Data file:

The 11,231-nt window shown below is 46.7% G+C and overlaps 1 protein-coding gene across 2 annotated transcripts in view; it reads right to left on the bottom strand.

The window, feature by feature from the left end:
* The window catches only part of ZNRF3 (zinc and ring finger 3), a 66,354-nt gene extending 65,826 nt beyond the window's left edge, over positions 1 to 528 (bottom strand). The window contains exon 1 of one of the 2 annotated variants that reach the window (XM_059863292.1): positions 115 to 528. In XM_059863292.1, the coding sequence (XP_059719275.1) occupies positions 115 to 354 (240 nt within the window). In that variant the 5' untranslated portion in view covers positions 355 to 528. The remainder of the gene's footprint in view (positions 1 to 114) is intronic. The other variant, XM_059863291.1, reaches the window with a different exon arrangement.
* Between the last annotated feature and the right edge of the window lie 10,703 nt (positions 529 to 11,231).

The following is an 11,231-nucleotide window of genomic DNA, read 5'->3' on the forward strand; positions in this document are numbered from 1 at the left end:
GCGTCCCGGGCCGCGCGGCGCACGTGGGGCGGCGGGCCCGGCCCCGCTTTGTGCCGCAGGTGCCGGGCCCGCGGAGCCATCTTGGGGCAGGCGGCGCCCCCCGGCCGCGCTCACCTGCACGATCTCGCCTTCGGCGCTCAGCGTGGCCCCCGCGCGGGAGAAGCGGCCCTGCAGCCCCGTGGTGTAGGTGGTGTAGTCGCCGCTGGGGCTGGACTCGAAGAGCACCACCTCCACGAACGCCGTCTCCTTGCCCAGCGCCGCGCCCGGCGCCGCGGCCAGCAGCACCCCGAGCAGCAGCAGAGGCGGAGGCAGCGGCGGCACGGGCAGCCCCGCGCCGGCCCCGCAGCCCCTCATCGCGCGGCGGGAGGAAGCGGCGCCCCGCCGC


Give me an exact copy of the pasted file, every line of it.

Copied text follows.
The 11,231-nt window shown below is 46.7% G+C and overlaps 1 protein-coding gene across 2 annotated transcripts in view; it reads right to left on the bottom strand.

The window, feature by feature from the left end:
* The window catches only part of ZNRF3 (zinc and ring finger 3), a 66,354-nt gene extending 65,826 nt beyond the window's left edge, over positions 1 to 528 (bottom strand). The window contains exon 1 of one of the 2 annotated variants that reach the window (XM_059863292.1): positions 115 to 528. In XM_059863292.1, the coding sequence (XP_059719275.1) occupies positions 115 to 354 (240 nt within the window). In that variant the 5' untranslated portion in view covers positions 355 to 528. The remainder of the gene's footprint in view (positions 1 to 114) is intronic. The other variant, XM_059863291.1, reaches the window with a different exon arrangement.
* Between the last annotated feature and the right edge of the window lie 10,703 nt (positions 529 to 11,231).

The following is an 11,231-nucleotide window of genomic DNA, read 5'->3' on the forward strand; positions in this document are numbered from 1 at the left end:
GCGTCCCGGGCCGCGCGGCGCACGTGGGGCGGCGGGCCCGGCCCCGCTTTGTGCCGCAGGTGCCGGGCCCGCGGAGCCATCTTGGGGCAGGCGGCGCCCCCCGGCCGCGCTCACCTGCACGATCTCGCCTTCGGCGCTCAGCGTGGCCCCCGCGCGGGAGAAGCGGCCCTGCAGCCCCGTGGTGTAGGTGGTGTAGTCGCCGCTGGGGCTGGACTCGAAGAGCACCACCTCCACGAACGCCGTCTCCTTGCCCAGCGCCGCGCCCGGCGCCGCGGCCAGCAGCACCCCGAGCAGCAGCAGAGGCGGAGGCAGCGGCGGCACGGGCAGCCCCGCGCCGGCCCCGCAGCCCCTCATCGCGCGGCGGGAGGAAGCGGCGCCCCGCCGC